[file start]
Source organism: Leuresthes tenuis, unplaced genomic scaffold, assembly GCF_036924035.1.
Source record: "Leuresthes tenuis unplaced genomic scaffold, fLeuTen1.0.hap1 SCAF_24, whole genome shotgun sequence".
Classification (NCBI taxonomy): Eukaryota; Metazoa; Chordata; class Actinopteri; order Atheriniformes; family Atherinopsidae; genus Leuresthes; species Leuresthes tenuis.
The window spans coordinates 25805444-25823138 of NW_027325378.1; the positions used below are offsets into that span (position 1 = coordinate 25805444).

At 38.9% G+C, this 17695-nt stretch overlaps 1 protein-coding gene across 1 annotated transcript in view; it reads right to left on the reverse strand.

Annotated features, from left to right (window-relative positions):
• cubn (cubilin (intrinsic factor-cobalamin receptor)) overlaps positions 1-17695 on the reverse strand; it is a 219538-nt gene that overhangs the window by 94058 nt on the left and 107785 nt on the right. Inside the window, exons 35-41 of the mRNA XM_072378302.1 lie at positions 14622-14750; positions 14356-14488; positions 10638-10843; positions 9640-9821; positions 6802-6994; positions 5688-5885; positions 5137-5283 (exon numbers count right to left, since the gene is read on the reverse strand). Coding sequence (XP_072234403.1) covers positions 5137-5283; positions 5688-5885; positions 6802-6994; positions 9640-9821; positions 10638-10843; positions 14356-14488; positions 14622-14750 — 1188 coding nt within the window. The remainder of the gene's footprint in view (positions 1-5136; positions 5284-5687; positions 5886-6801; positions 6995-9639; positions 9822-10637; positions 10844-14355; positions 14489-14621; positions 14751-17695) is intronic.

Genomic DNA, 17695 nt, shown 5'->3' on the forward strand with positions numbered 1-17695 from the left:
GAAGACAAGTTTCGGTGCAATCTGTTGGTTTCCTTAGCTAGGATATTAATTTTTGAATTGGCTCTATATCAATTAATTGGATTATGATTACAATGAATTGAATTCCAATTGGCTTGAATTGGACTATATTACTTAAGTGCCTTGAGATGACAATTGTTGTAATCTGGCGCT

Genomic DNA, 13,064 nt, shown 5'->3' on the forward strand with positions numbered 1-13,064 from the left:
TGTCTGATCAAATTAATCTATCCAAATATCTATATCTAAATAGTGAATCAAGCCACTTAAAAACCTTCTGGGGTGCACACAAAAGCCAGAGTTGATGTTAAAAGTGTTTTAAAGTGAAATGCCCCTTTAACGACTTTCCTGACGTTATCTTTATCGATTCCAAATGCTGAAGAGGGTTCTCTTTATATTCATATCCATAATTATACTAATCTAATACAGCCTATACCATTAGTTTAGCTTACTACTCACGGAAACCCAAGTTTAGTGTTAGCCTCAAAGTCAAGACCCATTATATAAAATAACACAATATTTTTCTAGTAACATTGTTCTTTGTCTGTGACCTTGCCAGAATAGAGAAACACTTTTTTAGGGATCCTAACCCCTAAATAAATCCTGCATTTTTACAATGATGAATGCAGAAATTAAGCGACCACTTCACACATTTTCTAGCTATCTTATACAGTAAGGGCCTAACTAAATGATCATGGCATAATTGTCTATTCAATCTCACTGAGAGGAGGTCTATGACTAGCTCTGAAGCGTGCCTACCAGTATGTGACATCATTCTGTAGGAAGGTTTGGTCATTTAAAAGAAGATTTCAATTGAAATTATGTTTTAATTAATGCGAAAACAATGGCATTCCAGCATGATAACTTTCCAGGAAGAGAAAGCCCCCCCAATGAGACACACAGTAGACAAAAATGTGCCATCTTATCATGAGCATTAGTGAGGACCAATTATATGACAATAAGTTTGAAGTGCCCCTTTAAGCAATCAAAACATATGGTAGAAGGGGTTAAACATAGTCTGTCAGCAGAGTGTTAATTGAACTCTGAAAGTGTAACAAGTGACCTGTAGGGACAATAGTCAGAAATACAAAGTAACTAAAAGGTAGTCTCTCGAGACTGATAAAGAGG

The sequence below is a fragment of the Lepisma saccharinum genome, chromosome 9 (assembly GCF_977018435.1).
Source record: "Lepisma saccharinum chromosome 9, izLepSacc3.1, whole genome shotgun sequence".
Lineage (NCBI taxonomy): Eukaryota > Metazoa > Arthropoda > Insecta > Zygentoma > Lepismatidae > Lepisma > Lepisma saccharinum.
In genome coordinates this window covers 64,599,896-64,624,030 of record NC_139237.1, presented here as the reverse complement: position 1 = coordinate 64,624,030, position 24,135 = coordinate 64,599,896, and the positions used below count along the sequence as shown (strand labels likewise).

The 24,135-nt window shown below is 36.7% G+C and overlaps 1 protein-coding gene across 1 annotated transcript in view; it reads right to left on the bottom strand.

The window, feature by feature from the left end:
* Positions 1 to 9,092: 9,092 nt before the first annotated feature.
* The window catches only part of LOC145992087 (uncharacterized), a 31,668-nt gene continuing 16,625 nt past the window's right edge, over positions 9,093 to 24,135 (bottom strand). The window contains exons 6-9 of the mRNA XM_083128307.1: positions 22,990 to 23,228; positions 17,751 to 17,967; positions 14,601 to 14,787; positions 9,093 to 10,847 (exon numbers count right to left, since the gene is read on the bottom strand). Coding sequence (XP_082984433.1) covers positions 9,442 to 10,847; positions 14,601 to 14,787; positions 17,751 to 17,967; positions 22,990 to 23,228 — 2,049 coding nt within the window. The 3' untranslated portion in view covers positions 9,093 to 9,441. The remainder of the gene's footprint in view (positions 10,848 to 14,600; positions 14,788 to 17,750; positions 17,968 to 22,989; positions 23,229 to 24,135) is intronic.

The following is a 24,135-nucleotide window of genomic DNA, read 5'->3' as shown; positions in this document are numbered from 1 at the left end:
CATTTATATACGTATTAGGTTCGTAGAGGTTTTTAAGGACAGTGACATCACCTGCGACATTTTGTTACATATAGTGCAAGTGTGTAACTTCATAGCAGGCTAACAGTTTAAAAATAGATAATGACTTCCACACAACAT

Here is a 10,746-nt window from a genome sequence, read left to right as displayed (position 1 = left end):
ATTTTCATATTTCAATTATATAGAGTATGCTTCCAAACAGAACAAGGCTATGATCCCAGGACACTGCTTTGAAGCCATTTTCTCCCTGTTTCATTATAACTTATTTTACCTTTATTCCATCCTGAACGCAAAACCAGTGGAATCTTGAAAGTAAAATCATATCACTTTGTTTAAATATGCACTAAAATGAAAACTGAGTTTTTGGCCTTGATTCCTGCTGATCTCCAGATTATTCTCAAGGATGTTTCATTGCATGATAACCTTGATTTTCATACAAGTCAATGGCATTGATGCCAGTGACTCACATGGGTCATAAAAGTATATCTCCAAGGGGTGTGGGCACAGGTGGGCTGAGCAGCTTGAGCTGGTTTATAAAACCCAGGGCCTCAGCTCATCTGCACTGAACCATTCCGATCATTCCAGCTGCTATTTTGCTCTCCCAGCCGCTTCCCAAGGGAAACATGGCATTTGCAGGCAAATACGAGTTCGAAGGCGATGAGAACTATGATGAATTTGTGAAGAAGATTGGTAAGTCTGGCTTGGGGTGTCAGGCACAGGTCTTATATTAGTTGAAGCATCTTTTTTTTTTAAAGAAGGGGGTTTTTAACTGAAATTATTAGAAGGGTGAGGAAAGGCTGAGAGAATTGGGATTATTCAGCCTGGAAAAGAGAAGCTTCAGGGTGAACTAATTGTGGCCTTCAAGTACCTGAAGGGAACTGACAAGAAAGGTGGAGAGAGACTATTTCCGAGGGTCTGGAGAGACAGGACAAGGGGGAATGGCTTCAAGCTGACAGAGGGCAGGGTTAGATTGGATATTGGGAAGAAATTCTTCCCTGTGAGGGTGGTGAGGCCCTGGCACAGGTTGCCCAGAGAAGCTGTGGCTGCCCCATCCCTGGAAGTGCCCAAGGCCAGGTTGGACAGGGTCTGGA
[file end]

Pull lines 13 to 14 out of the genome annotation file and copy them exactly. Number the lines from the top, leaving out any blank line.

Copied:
Source record: "Lepisma saccharinum chromosome 9, izLepSacc3.1, whole genome shotgun sequence".
Lineage (NCBI taxonomy): Eukaryota > Metazoa > Arthropoda > Insecta > Zygentoma > Lepismatidae > Lepisma > Lepisma saccharinum.